3. Keep wrestling with God.
Often God pulls back, not because He is trying to discourage us from pursuing Him, but to see how serious we really are. It is the times when God has felt most distant that I have sought after Him the hardest, and consequently and ironically afterward were the times I felt closest to Him. God twice told Israel, “You will seek me and find me, if you search for me with all your heart.” (Deuteronomy 4:29, Jeremiah 29:13).
One of my favorite passages in Scripture is when Jacob is about to meet Esau, who had threatened to kill Jacob the last time they saw each other. Jacob prepares to introduce Esau to his family and show Esau how God has prospered him, and Esau for his part brings an army! Here is Jacob preparing for either a joyful reunion with his brother he hasn’t seen in years or the end of everything he’s ever loved. I can’t imagine the emotions that must have been surging through him the night before it all went down.
And it is here that we read about a very peculiar wrestling match. A match between God and man. Jacob wrestled a man which we later find out was most likely a pre-incarnate appearance of Christ. How he knew that this was a divine visit we’re not told, but at some point Jacob realized it and when he did he clung on and wouldn’t let go. In fact, when God told Jacob that it was dawn and he needed to let go, Jacob responded, “I will not let you go unless you bless me.”
I can remember being bothered by that. It seemed irreverent. It seemed demanding. But God didn’t think so, because God honored Jacob’s request. And slowly I’ve come to realize that the person who lays hold of God and begs Him for His blessing and doesn’t let go, far from displeasing God, actually shows how dependent he or she is on Him. God wants us to pursue Him and not be content until we have found Him. Nothing pleases the Father more than His child grabbing hold of Him in the prayer closet and saying, “God, I have to have to have You! And I’m not going out there until I’m sure You’re going with me!” God is not upset when His children are demanding, so long as they are demanding Him.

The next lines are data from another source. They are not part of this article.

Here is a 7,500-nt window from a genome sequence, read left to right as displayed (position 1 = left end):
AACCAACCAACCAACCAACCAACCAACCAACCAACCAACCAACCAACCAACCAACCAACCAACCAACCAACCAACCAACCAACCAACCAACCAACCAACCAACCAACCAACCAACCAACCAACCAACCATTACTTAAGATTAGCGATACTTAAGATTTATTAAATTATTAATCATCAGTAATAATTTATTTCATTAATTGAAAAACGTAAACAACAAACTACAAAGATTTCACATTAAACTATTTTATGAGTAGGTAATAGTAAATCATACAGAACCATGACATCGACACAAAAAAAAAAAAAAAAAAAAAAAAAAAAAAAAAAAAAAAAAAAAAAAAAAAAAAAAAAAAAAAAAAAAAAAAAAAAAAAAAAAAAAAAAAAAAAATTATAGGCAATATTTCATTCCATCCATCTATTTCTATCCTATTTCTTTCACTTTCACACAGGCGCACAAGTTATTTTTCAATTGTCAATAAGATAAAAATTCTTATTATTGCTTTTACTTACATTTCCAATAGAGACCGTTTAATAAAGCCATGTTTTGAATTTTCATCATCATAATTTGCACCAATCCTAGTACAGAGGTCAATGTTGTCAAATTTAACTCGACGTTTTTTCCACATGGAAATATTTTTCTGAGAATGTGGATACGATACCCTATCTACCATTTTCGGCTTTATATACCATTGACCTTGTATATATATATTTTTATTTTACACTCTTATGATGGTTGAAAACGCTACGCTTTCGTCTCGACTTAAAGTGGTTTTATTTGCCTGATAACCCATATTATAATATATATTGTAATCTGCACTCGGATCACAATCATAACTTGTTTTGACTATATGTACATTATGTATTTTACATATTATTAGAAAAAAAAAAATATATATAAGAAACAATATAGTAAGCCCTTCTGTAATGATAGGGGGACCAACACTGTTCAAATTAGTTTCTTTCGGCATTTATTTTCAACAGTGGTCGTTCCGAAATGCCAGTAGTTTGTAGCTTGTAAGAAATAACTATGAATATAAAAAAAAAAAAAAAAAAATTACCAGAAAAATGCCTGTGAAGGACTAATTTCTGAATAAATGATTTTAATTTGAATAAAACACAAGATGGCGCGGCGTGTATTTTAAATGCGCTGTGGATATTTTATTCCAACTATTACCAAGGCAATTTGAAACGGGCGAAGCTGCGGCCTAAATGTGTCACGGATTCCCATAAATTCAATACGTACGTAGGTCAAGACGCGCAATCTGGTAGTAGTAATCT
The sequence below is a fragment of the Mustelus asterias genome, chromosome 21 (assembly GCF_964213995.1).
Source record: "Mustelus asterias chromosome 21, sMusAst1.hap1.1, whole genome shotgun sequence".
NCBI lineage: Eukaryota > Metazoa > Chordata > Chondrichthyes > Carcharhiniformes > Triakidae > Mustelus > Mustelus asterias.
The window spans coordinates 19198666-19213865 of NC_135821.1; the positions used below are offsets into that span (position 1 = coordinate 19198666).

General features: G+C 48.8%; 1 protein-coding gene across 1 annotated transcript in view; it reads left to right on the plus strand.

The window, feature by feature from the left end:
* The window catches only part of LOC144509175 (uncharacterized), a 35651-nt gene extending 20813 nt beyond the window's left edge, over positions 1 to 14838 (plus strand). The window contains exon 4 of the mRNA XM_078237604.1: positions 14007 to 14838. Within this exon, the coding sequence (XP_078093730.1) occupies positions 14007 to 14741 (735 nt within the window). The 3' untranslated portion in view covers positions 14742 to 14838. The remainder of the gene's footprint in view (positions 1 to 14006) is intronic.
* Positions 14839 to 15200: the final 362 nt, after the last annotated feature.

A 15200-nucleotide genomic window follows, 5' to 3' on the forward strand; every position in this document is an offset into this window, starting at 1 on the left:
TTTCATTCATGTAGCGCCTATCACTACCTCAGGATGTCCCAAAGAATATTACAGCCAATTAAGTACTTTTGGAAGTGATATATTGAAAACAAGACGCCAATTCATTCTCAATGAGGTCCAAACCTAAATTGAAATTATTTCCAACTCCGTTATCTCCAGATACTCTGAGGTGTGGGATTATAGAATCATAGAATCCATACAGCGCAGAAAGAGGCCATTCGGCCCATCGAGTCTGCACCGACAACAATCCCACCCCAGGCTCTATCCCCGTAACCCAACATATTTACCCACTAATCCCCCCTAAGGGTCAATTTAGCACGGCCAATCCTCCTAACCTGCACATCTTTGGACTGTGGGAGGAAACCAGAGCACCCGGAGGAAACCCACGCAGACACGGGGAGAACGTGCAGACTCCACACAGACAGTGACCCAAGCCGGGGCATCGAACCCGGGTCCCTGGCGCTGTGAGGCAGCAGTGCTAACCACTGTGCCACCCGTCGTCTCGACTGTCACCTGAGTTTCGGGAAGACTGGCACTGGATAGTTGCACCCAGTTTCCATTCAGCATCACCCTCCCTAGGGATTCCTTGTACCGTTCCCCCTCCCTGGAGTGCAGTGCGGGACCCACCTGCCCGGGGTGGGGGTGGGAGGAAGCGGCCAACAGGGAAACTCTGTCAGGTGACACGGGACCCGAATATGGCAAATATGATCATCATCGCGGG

If your devotions are leaving you dry it may be that your heart is not humble before God. It may be that you need to realize that while God’s Word does change us, it does so progressively and rarely as drastically and immediately as we would like. And it may be that God is pushing you to search for Him harder.
Maybe this spiritual drought will last a day, or a week, or years. But never forget that God’s Word works. Prayer works. God is a real person and promises that if we seek Him with all our heart, He will be found by us. With such promises, we ought to run to God, hold on to Him, and never let go until He blesses us.
“Let us know; let us press on to know the Lord;
his going out is sure as the dawn;
he will come to us as the showers,
as the spring rains that water the earth.”